The current tax write-off for businesses providing employee health benefits would be changed to a two-level tax deduction. Corporations would be permitted to deduct fully their expenditures for on-site employee preventive health services and wellness" plans and for contributions to employee disabili income insurance to employee catastrophic and ma'or care policies, reflecting the change in the individual code giving them relie All deductions for employer contributions to employee minor, preventive, and discretionary care policies would be disallowed Target Benefits. These steps would encourage corporations to target their health benefits to whe r e they can do the most good, with firms encouraged to make sure their employees stay healthy rather than providing tax-free dollars for questionable coverage tax code would have other benefits as well. By stimulatin greater use of mobility in the nation's workforce, since workers would not automatically lose their health benefits if they quit their jobs or were laid off. It would also give individuals and familres greater ability to tailor their health coverage to suit their own particular situation regard l ess of whether that relative qual' l! ies as a dependent for. other tax purposes the dependent's total support for the year. I I I Yryers in policies. But only a partial deduction should be allowed 7 or employer contributions t Shifting the tax deductions for health care from the corporate to the indkiduak alternatives to company health insurance plans, it would al B ow for the increasing 3) Reforming Government Health Care prOpms America has decided, through actions of Congress, to pay directly for the I m edical care of certain groups, most notably the poor, the elderly, and veterans 15. Employee Benefit Research Institute, op. cit 15 These obligations are fulfilled in different ways. Health care for veterans, for example, is provided in hospitals owned an d operated by the government, while the government reimburses private hospitals and doctors who care for the elderly.

Health programs for the poor are a mixture of the two. Without debating the validity of these social obligations, it should be recognized that government also has an obligation to taxpayers to use their money wisely, for these and other programs.

Congress must insure that these programs genuinely benefit the recipients and also give taxpayers the most value for the dollar Voucher Alteroativ es A more efficient way for government to provide health benefits to these oups would be throu a system of health care vouchers. Such government to provide a voucher equal to a fixed dollar amount to each.beneficiary who could then apply it to the purchas e of the health insurance plan of his choice.

The alternative would be. to allow beneficiaries to choose from among several different approved plans the one which best suits their needs, with the government directly paymg the cost of the premiums. Federal employees currently receive health insurance coverafie in this way, and rival private sector plans compete vigorously for their business.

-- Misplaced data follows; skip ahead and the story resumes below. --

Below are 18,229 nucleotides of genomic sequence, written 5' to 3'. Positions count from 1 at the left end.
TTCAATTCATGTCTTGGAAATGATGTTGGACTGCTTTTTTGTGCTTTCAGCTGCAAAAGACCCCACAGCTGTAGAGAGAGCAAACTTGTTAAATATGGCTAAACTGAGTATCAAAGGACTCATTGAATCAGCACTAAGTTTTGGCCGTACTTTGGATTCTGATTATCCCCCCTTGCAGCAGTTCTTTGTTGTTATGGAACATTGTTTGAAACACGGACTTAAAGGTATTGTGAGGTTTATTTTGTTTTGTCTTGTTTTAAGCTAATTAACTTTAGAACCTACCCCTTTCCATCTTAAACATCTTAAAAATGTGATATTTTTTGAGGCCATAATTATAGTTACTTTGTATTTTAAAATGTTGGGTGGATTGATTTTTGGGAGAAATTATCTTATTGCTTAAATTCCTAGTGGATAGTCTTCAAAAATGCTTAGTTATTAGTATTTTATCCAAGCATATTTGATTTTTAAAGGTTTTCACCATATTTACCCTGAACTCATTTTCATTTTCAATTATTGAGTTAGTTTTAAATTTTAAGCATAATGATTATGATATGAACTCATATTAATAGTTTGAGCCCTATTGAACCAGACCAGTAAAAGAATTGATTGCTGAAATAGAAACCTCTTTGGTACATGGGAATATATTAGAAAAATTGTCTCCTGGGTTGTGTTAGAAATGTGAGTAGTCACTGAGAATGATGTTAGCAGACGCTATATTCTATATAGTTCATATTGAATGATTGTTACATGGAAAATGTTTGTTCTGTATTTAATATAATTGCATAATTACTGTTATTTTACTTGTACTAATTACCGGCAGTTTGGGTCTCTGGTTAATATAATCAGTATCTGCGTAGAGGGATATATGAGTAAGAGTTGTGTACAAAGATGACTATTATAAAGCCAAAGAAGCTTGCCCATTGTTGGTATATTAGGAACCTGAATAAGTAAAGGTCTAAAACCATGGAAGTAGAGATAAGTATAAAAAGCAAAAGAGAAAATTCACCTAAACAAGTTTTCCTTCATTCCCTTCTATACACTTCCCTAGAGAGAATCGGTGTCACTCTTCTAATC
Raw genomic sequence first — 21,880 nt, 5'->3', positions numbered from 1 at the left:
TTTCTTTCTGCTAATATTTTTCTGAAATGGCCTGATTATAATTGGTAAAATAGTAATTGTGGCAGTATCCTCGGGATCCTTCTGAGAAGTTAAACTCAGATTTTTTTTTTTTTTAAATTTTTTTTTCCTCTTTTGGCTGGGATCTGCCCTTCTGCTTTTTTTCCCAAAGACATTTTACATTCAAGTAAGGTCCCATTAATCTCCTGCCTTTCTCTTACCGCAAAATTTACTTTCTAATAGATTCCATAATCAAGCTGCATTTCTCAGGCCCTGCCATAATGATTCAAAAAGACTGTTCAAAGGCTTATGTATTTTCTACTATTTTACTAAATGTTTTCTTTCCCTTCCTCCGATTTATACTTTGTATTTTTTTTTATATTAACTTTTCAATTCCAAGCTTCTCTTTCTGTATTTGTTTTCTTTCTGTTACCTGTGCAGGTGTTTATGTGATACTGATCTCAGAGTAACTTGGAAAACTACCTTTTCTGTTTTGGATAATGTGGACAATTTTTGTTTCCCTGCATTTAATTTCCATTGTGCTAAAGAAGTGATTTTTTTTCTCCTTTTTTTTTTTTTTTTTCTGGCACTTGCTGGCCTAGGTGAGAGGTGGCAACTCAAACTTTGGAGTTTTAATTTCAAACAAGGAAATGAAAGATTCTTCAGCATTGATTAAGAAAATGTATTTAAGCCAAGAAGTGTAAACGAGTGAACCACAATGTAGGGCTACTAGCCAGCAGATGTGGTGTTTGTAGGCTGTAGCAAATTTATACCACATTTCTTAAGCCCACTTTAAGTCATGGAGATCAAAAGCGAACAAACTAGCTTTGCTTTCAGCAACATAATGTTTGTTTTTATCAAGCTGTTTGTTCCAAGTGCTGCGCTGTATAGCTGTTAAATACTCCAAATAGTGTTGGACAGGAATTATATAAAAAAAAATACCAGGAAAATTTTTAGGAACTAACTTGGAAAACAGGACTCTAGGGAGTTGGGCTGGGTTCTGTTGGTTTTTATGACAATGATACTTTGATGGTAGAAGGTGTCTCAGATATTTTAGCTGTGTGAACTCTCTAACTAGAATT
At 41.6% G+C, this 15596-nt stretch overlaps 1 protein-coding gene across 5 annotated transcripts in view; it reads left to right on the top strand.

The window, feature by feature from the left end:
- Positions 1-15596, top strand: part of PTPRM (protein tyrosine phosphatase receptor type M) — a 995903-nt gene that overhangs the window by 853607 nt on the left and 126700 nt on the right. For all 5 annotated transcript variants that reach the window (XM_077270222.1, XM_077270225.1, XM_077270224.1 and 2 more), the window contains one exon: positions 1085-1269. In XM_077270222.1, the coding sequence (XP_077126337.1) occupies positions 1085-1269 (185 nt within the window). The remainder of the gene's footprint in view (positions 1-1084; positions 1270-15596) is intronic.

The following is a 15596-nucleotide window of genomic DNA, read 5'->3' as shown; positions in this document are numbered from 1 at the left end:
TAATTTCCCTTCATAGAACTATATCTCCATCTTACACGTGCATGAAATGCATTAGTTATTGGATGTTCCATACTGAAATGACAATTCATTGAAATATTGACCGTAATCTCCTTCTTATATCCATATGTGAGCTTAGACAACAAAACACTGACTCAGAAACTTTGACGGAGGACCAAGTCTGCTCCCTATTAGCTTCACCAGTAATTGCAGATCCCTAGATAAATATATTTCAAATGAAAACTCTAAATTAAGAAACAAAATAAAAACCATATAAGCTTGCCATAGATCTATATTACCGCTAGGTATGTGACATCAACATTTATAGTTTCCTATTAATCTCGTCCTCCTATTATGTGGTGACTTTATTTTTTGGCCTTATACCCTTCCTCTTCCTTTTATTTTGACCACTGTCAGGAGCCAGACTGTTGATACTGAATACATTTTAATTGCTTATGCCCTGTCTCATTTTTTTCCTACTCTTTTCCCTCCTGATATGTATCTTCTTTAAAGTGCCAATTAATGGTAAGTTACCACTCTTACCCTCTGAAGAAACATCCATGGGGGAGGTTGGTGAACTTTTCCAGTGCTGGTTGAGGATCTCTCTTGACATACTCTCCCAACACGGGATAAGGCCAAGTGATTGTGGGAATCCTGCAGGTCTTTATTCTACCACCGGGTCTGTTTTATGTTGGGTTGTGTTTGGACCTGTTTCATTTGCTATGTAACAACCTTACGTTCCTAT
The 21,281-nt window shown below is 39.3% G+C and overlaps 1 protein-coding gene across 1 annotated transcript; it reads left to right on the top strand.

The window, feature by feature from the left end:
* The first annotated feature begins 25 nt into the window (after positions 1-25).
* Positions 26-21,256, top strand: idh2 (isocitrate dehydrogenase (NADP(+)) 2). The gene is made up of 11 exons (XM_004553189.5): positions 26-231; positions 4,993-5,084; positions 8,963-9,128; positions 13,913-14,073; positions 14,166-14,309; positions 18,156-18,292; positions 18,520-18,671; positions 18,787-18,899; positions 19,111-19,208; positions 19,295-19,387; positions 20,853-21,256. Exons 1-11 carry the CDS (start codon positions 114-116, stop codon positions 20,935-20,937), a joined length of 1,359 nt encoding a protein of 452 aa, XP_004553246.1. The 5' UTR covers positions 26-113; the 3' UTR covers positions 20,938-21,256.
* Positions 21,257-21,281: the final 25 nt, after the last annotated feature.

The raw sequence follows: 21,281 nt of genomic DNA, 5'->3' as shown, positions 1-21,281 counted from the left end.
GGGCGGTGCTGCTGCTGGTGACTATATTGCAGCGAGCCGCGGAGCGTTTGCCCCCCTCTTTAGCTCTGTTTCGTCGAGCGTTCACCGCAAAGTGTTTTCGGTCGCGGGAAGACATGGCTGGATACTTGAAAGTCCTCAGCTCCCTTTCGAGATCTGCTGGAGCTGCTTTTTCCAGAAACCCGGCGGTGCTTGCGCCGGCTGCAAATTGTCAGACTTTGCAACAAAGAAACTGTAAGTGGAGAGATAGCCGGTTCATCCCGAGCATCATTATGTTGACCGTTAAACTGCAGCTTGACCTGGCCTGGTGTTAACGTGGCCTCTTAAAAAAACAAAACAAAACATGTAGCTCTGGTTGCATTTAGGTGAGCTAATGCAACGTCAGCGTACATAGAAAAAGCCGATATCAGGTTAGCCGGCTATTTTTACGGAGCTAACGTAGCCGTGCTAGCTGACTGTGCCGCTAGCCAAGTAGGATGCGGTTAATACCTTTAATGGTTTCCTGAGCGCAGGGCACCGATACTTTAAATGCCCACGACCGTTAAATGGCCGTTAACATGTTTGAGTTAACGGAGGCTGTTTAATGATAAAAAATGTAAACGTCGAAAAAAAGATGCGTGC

Each of these approaches, if applied to federally supported programs, would allow market forces to take the place of complex bureaucracies in allocating medical services, and take advantage of the enhanced risk spreading spreading features of a restructured insurance system. Indeed, health care vouchers hold the potential to both reduce the overall costs of these progra m s and improve:the quality of care available to beneficiaries a program could i? e structured in one o P two ways. One would be for the CONCLUSION It is time for Congress to wake up to the reality that a major overhaul of Americas health care financing str u cture is long overdue. Lawmakers must realize that simply tinkering with the system by adding new programs, changing the regulations governing others, or forcing private firms to provide new benefits will only add to the systems problems. These approaches will not solve the problems of a system whose basic financing structure is fundamentally unsound. Congress must instead, reform the basic structure of health insurance, health-related. tax policies and government health care programs Time for Reexaminaton . A great debate has taken place over the nations tax code under the Reagan Administration, building on ideas vigorously discussed during the 1970s. That debate led to a fundamental overhaul of the tax code. A debate also has been underway in recent years o ver the future of welfare. *It is time for policymakers and Congress to begin a similar examination of Americas chronically deficient health care system of not reforming U.S. health care is growing daily. It is a price paid not only m dollars but in decre a sed access and declining quality for a growing share of the population Policyrnakers who may be wary of sweeping reforms need to consider the price 16 As public attention focuses more and more on America's health care problems the distinction between rhet oric and reform will become sharper. The question for Congress is: which will be its real health care agenda?

Edmund F. Haislmaier Schultz Fellow in Health Policy


Edmund F

Senior Policy Analyst on International Economics